A Tip for Authors Dealing with Critical Book Reviews

I’ve written before about the kindness of critical book reviews, discussing how both positive and negative reviews are necessary in arts and entertainment and how more than just positive reviews benefit authors. Still, negative reviews can sting, and not all authors—especially newer ones—know exactly how to deal with them.

I’ll not be going into all the different ways of handling discouraging, frustrating, or baffling reviews. Rather, I’m getting to one tip for authors that I don’t hear as often as other tips.

See, many times when authors mention a negative review a reader posted about one of their books, the authors say something like, “I just got a terrible review,” or “A reader gave me one star because of such-and-such they didn’t like.”

The thing is, Author Joe, no—YOU didn’t just get a terrible review, and Author Sue, that reader didn’t give YOU one star. You the person are not what’s up for review, here. Readers are expressing their opinions about something they read, and we know how opinions vary depending on the individual.

One star from a reader doesn’t necessarily mean or prove that your book is horrible, and five stars from a reader doesn’t necessarily mean or prove that your book is excellent. Readers tend to review books based on their individual standards, thoughts, and feelings, and how a person experiences a book ultimately comes down to the person doing the experiencing. How people feel is up to them, whether the products they review are subjectively good or bad.

I know it can be difficult for authors not to take criticism of their works too hard or personally, especially considering that writing is such soul-deep work for many authors. But no matter how soul-deep the work of book writing is, book reviewing is still a subjective activity, and what someone thinks about a book they read doesn’t necessarily determine or prove anything about the person who wrote it.

So my little piece of advice to authors who want to handle book reviews better? Don’t say a reader “gave YOU” a rating or a review. Don’t word it so personally that you condition yourself to feel as though you are under assessment, as if whether or not someone likes your product affects your value. Instead, say something like, “A reader picked a two-star rating for my book because of such-and such,” or “One reviewer didn’t care for my book because of x-y-z.”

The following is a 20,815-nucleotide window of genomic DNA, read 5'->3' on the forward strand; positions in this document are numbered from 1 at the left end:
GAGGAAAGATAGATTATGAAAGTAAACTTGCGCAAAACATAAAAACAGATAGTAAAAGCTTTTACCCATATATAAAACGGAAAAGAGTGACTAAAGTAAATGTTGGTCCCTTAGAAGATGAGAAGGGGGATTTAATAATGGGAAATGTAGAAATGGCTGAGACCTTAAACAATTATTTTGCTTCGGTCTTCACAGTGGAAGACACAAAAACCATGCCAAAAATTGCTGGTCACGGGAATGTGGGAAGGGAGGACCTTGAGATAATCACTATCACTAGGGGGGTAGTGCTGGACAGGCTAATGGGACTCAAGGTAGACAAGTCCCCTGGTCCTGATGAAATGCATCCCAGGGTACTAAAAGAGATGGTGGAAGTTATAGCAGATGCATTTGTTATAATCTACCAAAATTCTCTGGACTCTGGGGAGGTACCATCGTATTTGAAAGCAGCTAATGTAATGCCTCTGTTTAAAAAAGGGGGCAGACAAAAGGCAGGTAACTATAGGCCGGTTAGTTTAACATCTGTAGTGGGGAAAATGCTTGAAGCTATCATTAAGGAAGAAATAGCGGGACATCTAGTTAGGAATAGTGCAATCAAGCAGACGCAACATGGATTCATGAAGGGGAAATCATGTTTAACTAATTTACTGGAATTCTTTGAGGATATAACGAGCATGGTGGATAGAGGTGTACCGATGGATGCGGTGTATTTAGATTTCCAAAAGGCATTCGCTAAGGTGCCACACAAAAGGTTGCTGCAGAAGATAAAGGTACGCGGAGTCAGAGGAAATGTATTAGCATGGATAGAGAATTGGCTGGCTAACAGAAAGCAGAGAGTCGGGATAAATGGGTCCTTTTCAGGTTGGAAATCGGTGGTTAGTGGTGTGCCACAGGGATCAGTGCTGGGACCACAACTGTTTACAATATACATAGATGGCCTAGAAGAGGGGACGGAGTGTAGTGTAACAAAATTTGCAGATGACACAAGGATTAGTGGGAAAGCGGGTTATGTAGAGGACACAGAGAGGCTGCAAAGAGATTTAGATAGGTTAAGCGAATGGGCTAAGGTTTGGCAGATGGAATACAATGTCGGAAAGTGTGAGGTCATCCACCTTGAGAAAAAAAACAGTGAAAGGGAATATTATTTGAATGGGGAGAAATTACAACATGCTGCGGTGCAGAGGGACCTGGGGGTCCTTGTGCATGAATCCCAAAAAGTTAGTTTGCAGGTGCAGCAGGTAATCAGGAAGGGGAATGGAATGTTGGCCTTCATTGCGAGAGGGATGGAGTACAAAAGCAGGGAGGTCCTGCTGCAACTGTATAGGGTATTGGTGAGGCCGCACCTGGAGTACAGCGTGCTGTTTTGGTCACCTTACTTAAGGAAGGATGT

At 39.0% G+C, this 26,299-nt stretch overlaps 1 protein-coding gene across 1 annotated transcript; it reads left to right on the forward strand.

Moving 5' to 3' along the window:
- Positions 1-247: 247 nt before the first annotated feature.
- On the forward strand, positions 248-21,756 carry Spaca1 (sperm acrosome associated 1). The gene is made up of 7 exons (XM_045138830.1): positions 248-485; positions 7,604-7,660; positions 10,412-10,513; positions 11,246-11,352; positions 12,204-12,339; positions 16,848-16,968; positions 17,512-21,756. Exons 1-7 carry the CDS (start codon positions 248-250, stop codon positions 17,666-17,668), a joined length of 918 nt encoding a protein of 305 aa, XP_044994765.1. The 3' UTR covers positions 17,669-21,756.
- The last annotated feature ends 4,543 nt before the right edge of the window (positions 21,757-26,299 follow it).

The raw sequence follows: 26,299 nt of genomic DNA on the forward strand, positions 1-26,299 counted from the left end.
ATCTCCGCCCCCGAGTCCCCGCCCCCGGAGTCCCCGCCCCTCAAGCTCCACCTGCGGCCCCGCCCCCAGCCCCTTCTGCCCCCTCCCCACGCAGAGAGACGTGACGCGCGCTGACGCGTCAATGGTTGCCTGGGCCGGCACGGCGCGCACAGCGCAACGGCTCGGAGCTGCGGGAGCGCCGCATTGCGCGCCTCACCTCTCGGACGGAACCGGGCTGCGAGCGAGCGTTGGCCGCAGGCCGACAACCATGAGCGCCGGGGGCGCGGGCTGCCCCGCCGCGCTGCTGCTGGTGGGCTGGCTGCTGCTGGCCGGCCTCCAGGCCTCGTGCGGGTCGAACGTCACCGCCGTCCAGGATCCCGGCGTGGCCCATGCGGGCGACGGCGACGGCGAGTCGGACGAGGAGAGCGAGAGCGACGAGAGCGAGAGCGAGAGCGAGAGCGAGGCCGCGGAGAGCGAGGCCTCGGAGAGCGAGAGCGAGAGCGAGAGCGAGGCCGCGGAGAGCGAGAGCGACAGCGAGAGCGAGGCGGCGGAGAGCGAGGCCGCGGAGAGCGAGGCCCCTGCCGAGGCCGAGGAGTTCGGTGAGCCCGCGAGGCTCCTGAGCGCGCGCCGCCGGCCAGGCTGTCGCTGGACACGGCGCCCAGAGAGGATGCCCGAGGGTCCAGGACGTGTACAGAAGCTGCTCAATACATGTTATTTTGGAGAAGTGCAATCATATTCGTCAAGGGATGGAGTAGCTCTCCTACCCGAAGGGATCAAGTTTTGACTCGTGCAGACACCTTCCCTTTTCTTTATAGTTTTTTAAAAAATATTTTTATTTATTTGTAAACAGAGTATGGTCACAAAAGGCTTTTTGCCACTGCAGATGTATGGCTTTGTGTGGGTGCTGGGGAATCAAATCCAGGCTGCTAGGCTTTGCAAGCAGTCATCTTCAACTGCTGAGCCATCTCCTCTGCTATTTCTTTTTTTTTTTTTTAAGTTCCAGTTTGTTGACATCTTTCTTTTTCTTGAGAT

While you, figuratively speaking, may put a lot of yourself into your writing, you are not the books you sell. So don’t speak in a way that indicates you’re the product.

Hey. Some folks may think the issue of one’s language about reviews is an insignificant matter of semantics. But don’t writers know about the remarkable power of language? Being selective in your language about reviews of your books can help you to develop a thicker skin, to consider criticism from a professional perspective, and to maintain the right motivation as an author.


4 thoughts on “A Tip for Authors Dealing with Critical Book Reviews

  1. Jean A Williams says:

    Oh, wow, this is so helpful! My first book received a weird, convoluted, mixed message review from another author. I scratched my head and went, huh? I loved her books but I don’t like the way she reviews. It’s almost like she was reviewing an entirely different story and not mine. So, my experience from other reviewers has been helpful and I’ve learned much from those reviews.

    Liked by 1 person

    • Nadine C. Keels says:

      Yes, I think part of what can make publishing and reviews scary for many to most authors is the lack of control over readers.

      Authors can’t control what readers will think or feel about the books or whether or not readers will see, appreciate, or understand what the authors mean to portray. Sometimes it is indeed as if a reader is reading an entirely different book from the one the author wrote—but that’s always the case to some extent.

      Sarah writes a book as herself, Sarah. But April and John aren’t going to read that book as Sarah; they’re going to read the book as April and John. Their individual opinions, life experiences, perspectives, attitudes, emotions, etc. are going to affect what they see in the book, and it could turn out being rather different from what Sarah sees.

      As Edmund Wilson wrote, “In a sense, one can never read the book that the author originally wrote, and one can never read the same book twice.” So, yes, sometimes reviews can be baffling for authors, like, “WHAT book did the reviewer read, here?” 😀

      It’s a part of why authors shouldn’t take reviews too personally, even when we glean what we can from them. We learn to accept that what we write won’t be exactly what every reader reads, and that’s okay. 🙂

      I’m glad the post is helpful, Jean! ❤


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